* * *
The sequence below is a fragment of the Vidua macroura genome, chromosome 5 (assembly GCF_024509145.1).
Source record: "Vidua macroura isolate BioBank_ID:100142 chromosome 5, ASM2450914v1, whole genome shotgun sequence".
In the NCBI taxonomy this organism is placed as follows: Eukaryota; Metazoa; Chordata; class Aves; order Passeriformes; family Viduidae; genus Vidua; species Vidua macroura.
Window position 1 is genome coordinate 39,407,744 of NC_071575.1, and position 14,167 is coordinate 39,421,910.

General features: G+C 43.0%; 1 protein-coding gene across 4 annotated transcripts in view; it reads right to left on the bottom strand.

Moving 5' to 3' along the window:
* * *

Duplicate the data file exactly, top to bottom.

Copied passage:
The sequence below is a fragment of the Vidua macroura genome, chromosome 5 (assembly GCF_024509145.1).
Source record: "Vidua macroura isolate BioBank_ID:100142 chromosome 5, ASM2450914v1, whole genome shotgun sequence".
In the NCBI taxonomy this organism is placed as follows: Eukaryota; Metazoa; Chordata; class Aves; order Passeriformes; family Viduidae; genus Vidua; species Vidua macroura.
Window position 1 is genome coordinate 39,407,744 of NC_071575.1, and position 14,167 is coordinate 39,421,910.

General features: G+C 43.0%; 1 protein-coding gene across 4 annotated transcripts in view; it reads right to left on the bottom strand.

Moving 5' to 3' along the window: